As the title suggests, elitism has been on the rise and I think the current implementation of accessibility has played a significant part in it.
People are prone to us or them thinking. If you think you're not, then you're an idiot. In the absence of a clear us or them, we will create one, somehow. For evidence, read any history book.
WoW used to have some clear us or them divides. Raiders and non-raiders were distinct. Either you could raid and did or you couldn't and didn't, or you didn't want to and didn't. But there were clear portions of the population which were able to be defined as non-raiders. Then there were raiders, who again could be divided up. If you were in Naxx or AQ40, you were high up there. Guilds in the BWL range were of some significance, though that category could be broken down quite a bit based on which bosses were killed, since some were very clear barriers to progression and could keep a guild busy for literally months. Then there were the swarms of MC guilds in various stages. And non-raiding guilds. PvP guilds too. Lots of those.
This is a much different 'society' than the current WoW in which a much larger portion of the population raids. But more importantly: they all raid the same content. There used to be tiered progression; now we have the latest tier and all the other stuff. Unless it's the weekly, Naxxramas is about as relevant as Molten Core and Ulduar is a place to get mounts, not much better than Tempest Keep or Karazhan.
The us and them is much less clear, but humans will be damned if they cannot find one! So, we find ways to divide ourselves. We didn't always have to search for differences. The structure of WoW provided them for us.
The tiered progression system meant that different players did different content. This has two results. First, it means players are 'physically' separated. The highest tier raider isn't running the same content as the new warlock in greens who hasn't quite figured out that fear is dangerous to use in instances. They might meet in a BG or farming, but there will rarely be situations in which the warlock and, let's say mage, are in the same group. Ubermage does Naxxramas and a few lower raids for his gear, all guild runs. Nublock runs Scholomance and Blackrock Depths; maybe with PUGs, maybe with a low-tier guild. His DPS sucks and he might not quite know what he's doing, but he'll learn eventually, because he has to. Ubermage isn't there to carry him. Ubermage also isn't there to flame him.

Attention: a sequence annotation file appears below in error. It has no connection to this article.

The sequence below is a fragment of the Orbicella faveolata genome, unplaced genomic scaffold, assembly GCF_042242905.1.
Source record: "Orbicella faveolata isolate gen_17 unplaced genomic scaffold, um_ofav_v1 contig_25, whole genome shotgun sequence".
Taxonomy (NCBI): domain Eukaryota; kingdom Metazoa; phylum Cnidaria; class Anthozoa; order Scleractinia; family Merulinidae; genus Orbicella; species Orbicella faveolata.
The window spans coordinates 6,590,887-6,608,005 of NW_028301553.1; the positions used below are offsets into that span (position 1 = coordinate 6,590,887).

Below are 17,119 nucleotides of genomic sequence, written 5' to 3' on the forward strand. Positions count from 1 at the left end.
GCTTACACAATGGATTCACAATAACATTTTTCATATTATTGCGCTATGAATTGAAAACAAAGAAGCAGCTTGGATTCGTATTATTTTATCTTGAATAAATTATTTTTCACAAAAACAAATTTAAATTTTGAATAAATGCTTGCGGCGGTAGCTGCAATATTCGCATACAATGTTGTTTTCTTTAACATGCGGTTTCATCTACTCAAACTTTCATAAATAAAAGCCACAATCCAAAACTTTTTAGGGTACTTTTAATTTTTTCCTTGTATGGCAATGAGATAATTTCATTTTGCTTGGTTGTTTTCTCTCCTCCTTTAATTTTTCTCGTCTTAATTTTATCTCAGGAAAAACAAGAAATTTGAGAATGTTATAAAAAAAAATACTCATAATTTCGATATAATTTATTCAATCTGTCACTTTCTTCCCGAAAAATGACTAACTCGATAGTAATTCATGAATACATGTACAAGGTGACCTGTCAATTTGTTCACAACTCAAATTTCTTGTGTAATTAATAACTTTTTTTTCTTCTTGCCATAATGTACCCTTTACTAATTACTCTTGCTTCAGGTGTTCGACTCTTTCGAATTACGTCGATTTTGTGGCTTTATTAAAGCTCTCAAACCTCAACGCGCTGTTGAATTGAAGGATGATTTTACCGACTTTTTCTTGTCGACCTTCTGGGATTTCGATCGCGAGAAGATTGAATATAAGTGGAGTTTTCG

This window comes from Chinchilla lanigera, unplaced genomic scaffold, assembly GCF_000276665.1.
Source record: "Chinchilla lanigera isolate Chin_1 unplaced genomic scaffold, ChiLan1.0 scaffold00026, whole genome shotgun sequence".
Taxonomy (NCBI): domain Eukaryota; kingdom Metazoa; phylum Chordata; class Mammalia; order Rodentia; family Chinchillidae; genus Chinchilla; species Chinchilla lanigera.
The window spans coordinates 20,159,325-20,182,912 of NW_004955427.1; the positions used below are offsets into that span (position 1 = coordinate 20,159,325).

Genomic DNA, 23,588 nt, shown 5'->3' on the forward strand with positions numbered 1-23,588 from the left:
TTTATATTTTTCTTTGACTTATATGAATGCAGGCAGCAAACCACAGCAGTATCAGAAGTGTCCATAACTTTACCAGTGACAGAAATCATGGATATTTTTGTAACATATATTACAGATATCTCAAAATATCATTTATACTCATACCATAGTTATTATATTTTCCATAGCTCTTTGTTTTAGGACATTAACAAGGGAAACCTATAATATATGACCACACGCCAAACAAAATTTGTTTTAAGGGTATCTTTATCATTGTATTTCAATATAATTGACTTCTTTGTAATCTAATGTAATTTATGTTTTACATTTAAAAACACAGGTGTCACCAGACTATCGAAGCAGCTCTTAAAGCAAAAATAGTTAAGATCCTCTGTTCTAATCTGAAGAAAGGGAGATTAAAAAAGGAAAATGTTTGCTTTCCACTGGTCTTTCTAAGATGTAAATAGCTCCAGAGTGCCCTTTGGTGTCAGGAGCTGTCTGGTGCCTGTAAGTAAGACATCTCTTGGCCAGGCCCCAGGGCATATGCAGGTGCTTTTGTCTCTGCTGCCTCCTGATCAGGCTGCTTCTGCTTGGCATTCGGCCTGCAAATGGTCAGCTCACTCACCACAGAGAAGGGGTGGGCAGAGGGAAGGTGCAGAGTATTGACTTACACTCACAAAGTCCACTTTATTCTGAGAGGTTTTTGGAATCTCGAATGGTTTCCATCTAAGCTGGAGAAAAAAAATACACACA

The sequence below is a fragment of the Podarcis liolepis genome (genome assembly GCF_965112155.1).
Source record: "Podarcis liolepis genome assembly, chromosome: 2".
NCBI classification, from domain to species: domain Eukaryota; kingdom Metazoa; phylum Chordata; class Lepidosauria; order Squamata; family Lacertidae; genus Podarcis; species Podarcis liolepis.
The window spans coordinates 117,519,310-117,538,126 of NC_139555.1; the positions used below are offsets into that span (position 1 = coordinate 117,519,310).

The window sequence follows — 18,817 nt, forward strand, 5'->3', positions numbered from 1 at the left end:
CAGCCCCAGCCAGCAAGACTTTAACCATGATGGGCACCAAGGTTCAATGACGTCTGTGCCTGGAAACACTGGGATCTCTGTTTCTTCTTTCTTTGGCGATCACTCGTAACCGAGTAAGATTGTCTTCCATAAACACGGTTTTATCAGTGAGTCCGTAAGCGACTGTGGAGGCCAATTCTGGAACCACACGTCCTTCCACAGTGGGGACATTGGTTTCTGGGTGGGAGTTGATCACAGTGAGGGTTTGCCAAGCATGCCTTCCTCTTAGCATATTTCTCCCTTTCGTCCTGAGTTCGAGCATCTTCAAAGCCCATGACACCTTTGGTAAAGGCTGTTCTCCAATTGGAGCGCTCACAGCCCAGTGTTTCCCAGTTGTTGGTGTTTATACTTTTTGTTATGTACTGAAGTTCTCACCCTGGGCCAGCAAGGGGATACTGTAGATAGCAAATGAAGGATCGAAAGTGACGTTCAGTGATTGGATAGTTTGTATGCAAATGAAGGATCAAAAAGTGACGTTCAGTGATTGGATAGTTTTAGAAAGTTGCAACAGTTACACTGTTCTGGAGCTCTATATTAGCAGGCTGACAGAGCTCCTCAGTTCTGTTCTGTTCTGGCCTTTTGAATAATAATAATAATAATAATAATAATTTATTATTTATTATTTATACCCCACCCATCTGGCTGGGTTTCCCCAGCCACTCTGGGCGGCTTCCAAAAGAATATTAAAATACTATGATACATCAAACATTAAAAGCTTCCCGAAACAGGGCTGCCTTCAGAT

It was in this environment that I learned. I didn't get a lot of help. I didn't get a lot of grief either. I was either with other noobs or with alts of higher up players who knew exactly how awesome they were and had no need to put others down. Sure there were the bragging types, but they pulled themselves up rather than pushed those around them down. Their rising tide didn't sink our boats.
Players did content which suited both their gear and their interests. No one was facerolling Stratholme, since by the time they could faceroll Stratholme, they had absolutely no need for loot from there. Besides, screwing up a gargoyle pull was still trouble, so even at high gear levels faceroll wasn't the solution to all problems as it is now. This meant that players learned. It also meant that they developed some level of respect for people in that content, since they tended to experience it when it was hard, as opposed to now where the majority of our experience with an instance is in a trivial form, so anyone who has difficulty with that instance looks terrible.
Raids in general have gotten easier. Much easier. Oh but what about hardmodes huh? I've not killed Arthas hardmode have I? Nope. But that's part of my annoyance with the current raiding system. Raids used to be of moderate difficulty in the gear they were tuned for and due to progression one couldn't easily outgear a raid that they hadn't already cleared. Full blues were somewhat impressive, and oh man, if you were so lucky as to have someone in your raid in epics, awe-inspiring. I'm exaggerating. Slightly. What I'm trying to get at is that raids used to be somewhere in the middle for difficulty. Some fights were harder than others, such as a basic tank and spank like Golemagg compared to the CC-intensive fights like Garr or Majordomo Executus or positioning fights like Baron or Shazzrah. Or was it Gehennas? They look the same. The guy with arcane explosion, teleport, and oh my god quit using fucking dots! Now there's easymode and hardmode. Trivial success or insurmountable failure. It doesn't help that they take place in the same instance, with the same boss, and many of the same mechanics. Great progression there.
So here's what it all adds up to: players are not different anymore. We all wear the same gear, run the same raid, faceroll the same mindless randoms. Even our alts all look the same with 80 levels of the same heirloom shoulders, chest, and weapons. There's no clear us or them. So we make one. We obsess over DPS meters. We go after every gem, every talent point, every glyph. We ask why, why are you not doing your research? And when they say they don't care we call them lazy. Because dammit, we are going to be different from them and if we can't find them we'll just make them up.
The purpose of metrics in a game
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